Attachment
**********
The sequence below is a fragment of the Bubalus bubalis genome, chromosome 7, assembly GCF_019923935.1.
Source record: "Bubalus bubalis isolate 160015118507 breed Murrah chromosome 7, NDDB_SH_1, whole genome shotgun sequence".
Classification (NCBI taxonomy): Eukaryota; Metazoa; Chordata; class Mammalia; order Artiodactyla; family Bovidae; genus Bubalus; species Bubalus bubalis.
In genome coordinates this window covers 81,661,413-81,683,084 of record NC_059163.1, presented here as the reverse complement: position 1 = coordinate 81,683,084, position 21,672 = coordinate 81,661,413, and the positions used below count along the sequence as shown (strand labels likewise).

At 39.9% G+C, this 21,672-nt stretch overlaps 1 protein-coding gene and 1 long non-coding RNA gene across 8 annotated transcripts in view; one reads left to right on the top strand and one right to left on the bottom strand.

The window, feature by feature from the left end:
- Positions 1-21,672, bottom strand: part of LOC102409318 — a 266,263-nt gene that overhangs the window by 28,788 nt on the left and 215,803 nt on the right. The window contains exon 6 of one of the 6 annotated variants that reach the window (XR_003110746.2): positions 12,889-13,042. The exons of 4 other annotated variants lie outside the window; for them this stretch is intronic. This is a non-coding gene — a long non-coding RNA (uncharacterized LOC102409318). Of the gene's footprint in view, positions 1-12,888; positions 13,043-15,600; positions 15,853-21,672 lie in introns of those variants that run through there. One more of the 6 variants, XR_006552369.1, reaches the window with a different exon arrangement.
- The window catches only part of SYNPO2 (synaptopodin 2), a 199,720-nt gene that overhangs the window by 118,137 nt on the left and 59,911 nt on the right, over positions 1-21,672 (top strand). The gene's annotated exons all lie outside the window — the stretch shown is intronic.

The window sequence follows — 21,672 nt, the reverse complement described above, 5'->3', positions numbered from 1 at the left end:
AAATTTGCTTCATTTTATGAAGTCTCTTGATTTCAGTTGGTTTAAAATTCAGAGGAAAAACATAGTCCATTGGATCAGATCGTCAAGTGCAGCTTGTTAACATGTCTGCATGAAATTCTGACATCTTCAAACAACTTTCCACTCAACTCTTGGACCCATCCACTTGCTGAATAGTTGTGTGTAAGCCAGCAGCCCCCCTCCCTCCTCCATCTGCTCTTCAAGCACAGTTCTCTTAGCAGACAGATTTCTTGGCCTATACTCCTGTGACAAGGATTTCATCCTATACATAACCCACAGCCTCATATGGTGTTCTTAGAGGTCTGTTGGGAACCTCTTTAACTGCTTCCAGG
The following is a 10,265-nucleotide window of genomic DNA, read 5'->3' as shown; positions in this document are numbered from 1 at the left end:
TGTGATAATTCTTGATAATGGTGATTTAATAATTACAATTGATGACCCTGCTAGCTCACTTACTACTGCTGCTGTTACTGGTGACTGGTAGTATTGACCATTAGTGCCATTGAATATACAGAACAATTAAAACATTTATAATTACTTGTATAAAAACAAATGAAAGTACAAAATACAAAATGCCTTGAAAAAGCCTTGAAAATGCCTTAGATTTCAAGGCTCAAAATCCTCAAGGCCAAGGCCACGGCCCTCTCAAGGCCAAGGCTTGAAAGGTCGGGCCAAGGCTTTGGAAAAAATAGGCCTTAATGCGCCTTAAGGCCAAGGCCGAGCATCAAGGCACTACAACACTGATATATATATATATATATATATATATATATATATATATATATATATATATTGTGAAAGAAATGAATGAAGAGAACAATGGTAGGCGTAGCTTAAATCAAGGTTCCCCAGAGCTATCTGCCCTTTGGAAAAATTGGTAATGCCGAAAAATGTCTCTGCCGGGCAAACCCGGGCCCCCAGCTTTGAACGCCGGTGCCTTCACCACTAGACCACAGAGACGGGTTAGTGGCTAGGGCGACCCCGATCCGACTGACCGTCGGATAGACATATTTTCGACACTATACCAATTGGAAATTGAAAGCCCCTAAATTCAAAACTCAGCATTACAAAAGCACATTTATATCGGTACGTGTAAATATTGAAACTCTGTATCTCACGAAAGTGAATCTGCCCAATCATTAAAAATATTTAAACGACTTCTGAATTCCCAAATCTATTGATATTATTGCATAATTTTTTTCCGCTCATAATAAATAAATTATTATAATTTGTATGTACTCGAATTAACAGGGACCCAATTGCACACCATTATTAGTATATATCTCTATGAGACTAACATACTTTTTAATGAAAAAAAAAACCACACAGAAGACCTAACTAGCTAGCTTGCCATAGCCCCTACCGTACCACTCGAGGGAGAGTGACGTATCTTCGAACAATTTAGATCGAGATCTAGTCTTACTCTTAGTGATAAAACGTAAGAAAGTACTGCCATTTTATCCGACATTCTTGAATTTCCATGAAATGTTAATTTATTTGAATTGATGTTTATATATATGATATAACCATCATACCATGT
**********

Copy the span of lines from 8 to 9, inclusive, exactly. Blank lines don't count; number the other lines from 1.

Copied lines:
- The window catches only part of SYNPO2 (synaptopodin 2), a 199,720-nt gene that overhangs the window by 118,137 nt on the left and 59,911 nt on the right, over positions 1-21,672 (top strand). The gene's annotated exons all lie outside the window — the stretch shown is intronic.

The window sequence follows — 21,672 nt, the reverse complement described above, 5'->3', positions numbered from 1 at the left end: